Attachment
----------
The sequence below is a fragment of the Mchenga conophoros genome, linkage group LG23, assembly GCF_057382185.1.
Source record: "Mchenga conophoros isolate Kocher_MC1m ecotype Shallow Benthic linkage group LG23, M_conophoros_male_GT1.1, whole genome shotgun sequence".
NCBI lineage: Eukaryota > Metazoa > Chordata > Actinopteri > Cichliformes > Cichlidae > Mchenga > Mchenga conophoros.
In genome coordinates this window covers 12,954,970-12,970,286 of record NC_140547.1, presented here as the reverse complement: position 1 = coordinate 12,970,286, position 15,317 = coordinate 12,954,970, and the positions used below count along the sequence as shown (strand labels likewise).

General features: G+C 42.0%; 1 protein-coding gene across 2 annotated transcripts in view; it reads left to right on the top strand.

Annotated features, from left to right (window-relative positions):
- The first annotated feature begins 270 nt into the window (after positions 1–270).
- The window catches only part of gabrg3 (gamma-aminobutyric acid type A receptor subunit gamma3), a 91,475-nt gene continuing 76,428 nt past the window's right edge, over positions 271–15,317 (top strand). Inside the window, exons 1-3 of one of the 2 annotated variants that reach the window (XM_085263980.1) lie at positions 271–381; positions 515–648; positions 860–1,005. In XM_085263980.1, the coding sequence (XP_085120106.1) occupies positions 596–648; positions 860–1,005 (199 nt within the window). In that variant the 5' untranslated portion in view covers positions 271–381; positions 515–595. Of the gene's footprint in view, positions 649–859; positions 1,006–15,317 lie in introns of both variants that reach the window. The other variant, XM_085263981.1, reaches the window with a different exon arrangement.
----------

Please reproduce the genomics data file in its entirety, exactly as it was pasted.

The sequence below is a fragment of the Mchenga conophoros genome, linkage group LG23, assembly GCF_057382185.1.
Source record: "Mchenga conophoros isolate Kocher_MC1m ecotype Shallow Benthic linkage group LG23, M_conophoros_male_GT1.1, whole genome shotgun sequence".
NCBI lineage: Eukaryota > Metazoa > Chordata > Actinopteri > Cichliformes > Cichlidae > Mchenga > Mchenga conophoros.
In genome coordinates this window covers 12,954,970-12,970,286 of record NC_140547.1, presented here as the reverse complement: position 1 = coordinate 12,970,286, position 15,317 = coordinate 12,954,970, and the positions used below count along the sequence as shown (strand labels likewise).

General features: G+C 42.0%; 1 protein-coding gene across 2 annotated transcripts in view; it reads left to right on the top strand.

Annotated features, from left to right (window-relative positions):
- The first annotated feature begins 270 nt into the window (after positions 1–270).
- The window catches only part of gabrg3 (gamma-aminobutyric acid type A receptor subunit gamma3), a 91,475-nt gene continuing 76,428 nt past the window's right edge, over positions 271–15,317 (top strand). Inside the window, exons 1-3 of one of the 2 annotated variants that reach the window (XM_085263980.1) lie at positions 271–381; positions 515–648; positions 860–1,005. In XM_085263980.1, the coding sequence (XP_085120106.1) occupies positions 596–648; positions 860–1,005 (199 nt within the window). In that variant the 5' untranslated portion in view covers positions 271–381; positions 515–595. Of the gene's footprint in view, positions 649–859; positions 1,006–15,317 lie in introns of both variants that reach the window. The other variant, XM_085263981.1, reaches the window with a different exon arrangement.